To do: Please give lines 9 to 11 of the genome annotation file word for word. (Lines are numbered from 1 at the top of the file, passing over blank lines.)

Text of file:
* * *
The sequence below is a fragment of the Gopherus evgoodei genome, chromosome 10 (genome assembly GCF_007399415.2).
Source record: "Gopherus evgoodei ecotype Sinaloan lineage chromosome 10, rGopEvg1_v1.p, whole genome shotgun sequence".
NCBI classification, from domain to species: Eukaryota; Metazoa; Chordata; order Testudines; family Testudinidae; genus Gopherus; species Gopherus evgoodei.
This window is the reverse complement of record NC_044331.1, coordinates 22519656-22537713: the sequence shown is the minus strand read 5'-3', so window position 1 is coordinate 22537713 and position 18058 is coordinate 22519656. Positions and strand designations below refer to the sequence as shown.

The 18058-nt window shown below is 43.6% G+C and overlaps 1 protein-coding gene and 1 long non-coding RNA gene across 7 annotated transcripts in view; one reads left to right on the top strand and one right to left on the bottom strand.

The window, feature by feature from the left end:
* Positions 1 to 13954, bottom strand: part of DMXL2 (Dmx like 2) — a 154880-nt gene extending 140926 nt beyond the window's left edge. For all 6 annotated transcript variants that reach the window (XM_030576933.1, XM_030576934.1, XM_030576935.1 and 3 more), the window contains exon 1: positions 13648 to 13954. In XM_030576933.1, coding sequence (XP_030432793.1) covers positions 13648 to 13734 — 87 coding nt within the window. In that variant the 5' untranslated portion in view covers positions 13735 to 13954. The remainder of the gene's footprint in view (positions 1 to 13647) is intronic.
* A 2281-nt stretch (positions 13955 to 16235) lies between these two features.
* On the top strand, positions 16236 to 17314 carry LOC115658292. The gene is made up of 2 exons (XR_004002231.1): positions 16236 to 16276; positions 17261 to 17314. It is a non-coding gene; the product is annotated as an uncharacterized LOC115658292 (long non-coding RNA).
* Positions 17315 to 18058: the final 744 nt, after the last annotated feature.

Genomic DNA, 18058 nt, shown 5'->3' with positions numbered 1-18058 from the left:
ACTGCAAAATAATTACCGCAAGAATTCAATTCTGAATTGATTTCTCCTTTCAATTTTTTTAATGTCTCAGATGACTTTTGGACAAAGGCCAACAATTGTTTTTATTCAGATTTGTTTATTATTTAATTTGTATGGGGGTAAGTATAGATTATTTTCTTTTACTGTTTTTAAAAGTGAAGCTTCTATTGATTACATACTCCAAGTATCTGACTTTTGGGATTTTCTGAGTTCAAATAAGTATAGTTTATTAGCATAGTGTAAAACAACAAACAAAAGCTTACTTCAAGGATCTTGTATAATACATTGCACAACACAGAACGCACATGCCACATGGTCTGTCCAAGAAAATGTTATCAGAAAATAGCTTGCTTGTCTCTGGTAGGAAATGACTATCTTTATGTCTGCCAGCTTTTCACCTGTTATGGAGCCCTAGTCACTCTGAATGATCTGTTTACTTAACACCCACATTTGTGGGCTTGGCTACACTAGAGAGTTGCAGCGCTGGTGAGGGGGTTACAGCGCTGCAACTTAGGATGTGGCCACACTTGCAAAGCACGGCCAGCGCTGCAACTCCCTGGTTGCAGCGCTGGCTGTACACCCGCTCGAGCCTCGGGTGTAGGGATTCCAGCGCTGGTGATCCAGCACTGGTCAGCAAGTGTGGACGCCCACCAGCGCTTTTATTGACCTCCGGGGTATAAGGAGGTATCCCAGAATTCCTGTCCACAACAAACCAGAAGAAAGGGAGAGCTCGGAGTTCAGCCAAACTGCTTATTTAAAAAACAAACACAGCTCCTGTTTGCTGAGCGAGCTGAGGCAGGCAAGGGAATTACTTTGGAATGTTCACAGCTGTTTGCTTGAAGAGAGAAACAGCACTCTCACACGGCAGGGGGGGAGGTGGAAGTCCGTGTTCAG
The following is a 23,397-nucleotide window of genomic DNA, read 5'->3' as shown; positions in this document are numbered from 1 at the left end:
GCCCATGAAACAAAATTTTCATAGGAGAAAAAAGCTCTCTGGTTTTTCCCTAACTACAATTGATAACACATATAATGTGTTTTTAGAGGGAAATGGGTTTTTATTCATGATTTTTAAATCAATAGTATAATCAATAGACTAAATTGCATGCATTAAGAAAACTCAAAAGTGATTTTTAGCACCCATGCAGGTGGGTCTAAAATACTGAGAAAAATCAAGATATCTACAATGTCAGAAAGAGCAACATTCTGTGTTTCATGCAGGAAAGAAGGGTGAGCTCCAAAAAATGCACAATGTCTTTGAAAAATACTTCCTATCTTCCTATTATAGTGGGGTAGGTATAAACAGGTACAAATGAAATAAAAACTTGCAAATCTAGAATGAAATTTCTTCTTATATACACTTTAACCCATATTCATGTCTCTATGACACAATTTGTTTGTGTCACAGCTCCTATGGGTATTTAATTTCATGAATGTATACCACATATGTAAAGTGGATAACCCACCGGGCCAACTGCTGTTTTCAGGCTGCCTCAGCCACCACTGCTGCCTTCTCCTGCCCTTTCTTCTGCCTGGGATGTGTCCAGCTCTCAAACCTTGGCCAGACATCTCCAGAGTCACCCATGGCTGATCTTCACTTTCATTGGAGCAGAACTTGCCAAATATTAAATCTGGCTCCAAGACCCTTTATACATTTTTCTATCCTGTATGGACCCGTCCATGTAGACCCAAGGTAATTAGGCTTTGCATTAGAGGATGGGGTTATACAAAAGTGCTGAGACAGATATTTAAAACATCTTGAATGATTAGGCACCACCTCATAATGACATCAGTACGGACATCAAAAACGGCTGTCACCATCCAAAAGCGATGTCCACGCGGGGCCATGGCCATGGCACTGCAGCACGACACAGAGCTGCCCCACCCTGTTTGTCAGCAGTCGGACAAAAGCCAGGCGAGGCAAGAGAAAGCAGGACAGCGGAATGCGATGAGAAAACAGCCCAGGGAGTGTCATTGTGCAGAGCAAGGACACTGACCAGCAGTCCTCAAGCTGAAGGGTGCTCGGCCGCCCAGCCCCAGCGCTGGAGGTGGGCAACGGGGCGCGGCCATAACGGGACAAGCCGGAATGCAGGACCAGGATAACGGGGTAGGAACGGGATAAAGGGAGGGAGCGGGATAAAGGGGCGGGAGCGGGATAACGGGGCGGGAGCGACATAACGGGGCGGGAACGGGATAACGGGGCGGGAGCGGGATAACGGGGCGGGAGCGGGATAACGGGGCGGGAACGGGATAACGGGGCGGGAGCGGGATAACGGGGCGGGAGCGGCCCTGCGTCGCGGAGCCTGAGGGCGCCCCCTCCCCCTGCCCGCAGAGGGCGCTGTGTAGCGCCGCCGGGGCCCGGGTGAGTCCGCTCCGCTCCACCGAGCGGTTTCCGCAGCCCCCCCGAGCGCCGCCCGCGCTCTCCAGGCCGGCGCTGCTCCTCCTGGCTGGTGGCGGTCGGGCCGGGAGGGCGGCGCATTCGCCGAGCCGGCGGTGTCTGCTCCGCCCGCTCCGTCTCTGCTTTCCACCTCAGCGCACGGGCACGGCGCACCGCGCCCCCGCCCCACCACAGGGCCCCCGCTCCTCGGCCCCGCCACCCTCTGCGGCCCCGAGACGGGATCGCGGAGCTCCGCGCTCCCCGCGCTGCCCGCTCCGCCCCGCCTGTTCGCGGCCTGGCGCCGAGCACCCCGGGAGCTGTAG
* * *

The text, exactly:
* On the top strand, positions 16236 to 17314 carry LOC115658292. The gene is made up of 2 exons (XR_004002231.1): positions 16236 to 16276; positions 17261 to 17314. It is a non-coding gene; the product is annotated as an uncharacterized LOC115658292 (long non-coding RNA).
* Positions 17315 to 18058: the final 744 nt, after the last annotated feature.

Genomic DNA, 18058 nt, shown 5'->3' with positions numbered 1-18058 from the left: